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Millennials: The Next Great Generation?

Introduction

It is not uncommon for an older generation to be disapproving or judgmental of a younger generation. The Generation Y, or the Millennial generation, a demographic cohort of individuals born between the early 1980s and the late 1990s, is no exception to the rule. Currently, the largest generation in the US, Millennials makeup 35% of the workforce and are now the driving force behind global trends, new morals, and work ethics. The changes are met with constant criticism from Baby Boomers that find fault with Millennials’ penchant for independence in the workplace and prioritizing causes over profits and increased sensitivity towards social issues. The older generation tends to interpret it as the characteristics of unruly, self-involved individuals, whereas others, the Millennials included, argue that these are desirable traits for building a brighter future. This paper aims at enlisting four reasons to call Millennials the next great generation and providing the relevant data to back up each claim.

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The Spirit of Entrepreneurship

Compared to Baby Boomers, Millennials start more businesses, start earlier, and employ more people. To define the new face of entrepreneurship on a global scale, in 2016, Scorpio Partnership Consultancy surveyed roughly 2,600 high-net-worth entrepreneurs from 18 countries and drew data that helped understand how the generations manage businesses. The “millenipreneurs”, the term coined by the study’s authors, started businesses earlier than their older counterparts, at 27 and 35 correspondingly (Scorpio Partnership, 2016, p. 2). A higher average headcount on primary business also characterized Millennial entrepreneurship (122 compared to 22 for Baby Boomers) (Scorpio Partnership, 2016, p. 2). Another defining finding is the total number of businesses started by an individual. A Generation Yer launched 7,7 companies on average as compared to a Baby Boomer whose count was steady at 3,5 (Scorpio Partnership, 2016, p. 2). An increased number of new enterprises, to which Millennials have contributed, positively influences the economy and is an impetus to creating new jobs.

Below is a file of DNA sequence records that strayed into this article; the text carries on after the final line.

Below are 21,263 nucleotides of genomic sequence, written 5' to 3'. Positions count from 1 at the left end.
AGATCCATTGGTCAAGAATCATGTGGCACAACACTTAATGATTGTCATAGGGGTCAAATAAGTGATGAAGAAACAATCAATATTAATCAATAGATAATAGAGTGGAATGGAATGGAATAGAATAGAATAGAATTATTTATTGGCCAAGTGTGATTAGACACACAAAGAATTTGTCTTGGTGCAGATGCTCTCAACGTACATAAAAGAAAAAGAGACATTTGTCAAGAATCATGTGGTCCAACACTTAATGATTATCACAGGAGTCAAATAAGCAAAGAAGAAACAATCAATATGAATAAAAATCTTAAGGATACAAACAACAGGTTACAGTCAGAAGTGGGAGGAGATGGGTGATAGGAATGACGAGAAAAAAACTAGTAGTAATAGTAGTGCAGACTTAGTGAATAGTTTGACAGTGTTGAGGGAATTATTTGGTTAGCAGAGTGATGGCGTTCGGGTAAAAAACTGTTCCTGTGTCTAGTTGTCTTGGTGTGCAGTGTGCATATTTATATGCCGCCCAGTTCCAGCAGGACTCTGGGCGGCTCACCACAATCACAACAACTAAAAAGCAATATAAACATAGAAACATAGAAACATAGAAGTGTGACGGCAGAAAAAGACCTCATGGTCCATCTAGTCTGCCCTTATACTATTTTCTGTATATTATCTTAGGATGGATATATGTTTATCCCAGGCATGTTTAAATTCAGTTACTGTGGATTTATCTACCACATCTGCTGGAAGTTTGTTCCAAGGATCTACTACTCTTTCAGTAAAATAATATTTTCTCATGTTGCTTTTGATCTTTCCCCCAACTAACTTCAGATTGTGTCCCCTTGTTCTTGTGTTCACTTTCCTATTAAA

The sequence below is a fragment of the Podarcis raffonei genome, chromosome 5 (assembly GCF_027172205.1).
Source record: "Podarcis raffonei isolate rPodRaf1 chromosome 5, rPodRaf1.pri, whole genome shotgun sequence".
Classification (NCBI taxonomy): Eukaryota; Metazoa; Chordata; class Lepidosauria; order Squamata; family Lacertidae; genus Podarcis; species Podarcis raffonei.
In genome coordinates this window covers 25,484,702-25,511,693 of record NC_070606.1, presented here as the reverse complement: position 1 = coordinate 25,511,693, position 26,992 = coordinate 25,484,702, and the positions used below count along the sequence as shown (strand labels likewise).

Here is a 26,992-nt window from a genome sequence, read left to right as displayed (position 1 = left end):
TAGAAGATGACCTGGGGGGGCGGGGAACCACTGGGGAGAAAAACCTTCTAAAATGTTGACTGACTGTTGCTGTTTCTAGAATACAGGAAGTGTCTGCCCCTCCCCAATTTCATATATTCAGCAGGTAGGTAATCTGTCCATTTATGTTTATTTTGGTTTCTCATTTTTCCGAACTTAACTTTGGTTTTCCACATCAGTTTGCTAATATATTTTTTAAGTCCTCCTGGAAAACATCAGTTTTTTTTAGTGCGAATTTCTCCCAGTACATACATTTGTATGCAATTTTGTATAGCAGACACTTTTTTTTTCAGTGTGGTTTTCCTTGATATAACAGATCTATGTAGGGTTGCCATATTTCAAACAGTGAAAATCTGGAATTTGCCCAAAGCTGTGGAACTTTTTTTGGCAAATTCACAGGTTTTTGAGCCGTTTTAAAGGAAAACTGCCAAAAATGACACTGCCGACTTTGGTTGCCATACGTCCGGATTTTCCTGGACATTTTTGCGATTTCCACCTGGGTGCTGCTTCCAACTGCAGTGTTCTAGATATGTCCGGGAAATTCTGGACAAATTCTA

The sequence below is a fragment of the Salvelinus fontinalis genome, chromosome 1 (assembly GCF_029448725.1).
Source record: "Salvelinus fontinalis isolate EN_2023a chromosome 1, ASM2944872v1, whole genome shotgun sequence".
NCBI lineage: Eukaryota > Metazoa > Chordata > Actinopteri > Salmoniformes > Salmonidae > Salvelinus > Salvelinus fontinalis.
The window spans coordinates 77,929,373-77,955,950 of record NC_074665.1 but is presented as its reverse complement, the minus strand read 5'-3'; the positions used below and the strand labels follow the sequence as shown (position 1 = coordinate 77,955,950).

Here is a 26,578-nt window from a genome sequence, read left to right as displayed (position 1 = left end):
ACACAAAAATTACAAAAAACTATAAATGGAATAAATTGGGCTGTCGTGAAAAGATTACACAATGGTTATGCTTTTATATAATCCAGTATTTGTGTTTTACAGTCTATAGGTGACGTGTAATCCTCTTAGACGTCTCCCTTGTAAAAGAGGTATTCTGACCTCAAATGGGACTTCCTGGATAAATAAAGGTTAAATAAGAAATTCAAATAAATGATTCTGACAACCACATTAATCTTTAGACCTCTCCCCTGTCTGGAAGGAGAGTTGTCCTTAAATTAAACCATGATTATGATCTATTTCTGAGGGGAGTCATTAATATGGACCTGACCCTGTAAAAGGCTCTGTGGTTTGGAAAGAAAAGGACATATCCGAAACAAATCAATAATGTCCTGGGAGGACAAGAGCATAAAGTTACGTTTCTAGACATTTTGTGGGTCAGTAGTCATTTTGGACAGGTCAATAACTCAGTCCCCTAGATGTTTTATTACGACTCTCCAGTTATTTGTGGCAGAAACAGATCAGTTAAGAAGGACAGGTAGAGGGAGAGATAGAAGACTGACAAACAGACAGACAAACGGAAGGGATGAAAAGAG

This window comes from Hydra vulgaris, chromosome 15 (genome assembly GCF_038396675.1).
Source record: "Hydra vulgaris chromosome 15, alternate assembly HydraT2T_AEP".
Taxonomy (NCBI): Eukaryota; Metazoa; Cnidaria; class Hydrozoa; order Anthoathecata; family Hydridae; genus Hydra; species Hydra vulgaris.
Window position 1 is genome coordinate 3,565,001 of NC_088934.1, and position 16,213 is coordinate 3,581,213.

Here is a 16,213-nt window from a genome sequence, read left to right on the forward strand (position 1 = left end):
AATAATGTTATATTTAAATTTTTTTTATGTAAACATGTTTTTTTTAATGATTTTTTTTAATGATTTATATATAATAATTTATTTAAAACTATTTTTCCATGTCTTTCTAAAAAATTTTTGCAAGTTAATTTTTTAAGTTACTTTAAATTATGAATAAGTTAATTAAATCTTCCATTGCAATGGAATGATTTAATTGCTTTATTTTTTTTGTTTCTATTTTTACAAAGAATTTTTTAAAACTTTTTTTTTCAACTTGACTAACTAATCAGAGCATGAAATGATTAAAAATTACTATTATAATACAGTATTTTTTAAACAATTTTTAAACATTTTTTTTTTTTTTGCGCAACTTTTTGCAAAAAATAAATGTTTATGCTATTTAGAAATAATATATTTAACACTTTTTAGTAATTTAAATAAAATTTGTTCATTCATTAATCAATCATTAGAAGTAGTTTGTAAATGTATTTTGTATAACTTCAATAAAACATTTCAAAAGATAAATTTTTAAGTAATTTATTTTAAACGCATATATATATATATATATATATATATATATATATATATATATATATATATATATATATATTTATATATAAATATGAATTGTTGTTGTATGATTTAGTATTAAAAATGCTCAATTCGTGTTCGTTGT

Positive Impact Through Businesses

Furthermore, Millennials are not merely seeking profit but are also deeply involved with social causes which makes them carefully assess the impact they have on their community and in the world. In the newest 2018 report by Scorpio Partnership consultancy that encompassed 2,700 high-net-worth entrepreneurs, the authors discovered that 80% of the surveyed participants believed that they chose “the best way to have local and global impact” (p. 6). As for the ways they endeavor to bring about the change, they named job creation, safeguarding the environment, and inventing and implementing clean energy technologies. Moreover, 39% of entrepreneurs in the study started evaluating their success not only by the business’s profitability but also by their achievements in making positive changes (Scorpio Partnership, 2018, p. 6). Therefore, Millennials’ growing concerns for the world and even sensitivity do not hinder them from being successful but help them balance the desire for profit with the necessity for improvements.

Greater Tolerance and Social Progress

Apart from running businesses, Millennials use their interest for social causes to build a more peaceful, tolerant society. One of the key elements of such a society is respect for another person’s opinion. For instance, the General Social Survey showed that 77% of adults in the 2010s are not against anti-religionists publicly expressing their views. On the contrary, in the 1980s, only 67% would not oppose such occurrence (Twenge, Carter, & Campbell, 2013, p. 9). The statistics prove that Millennials tend not to castigate individuals with controversial views or the views they personally do not support as said individuals are entitled to exercise their freedom of speech.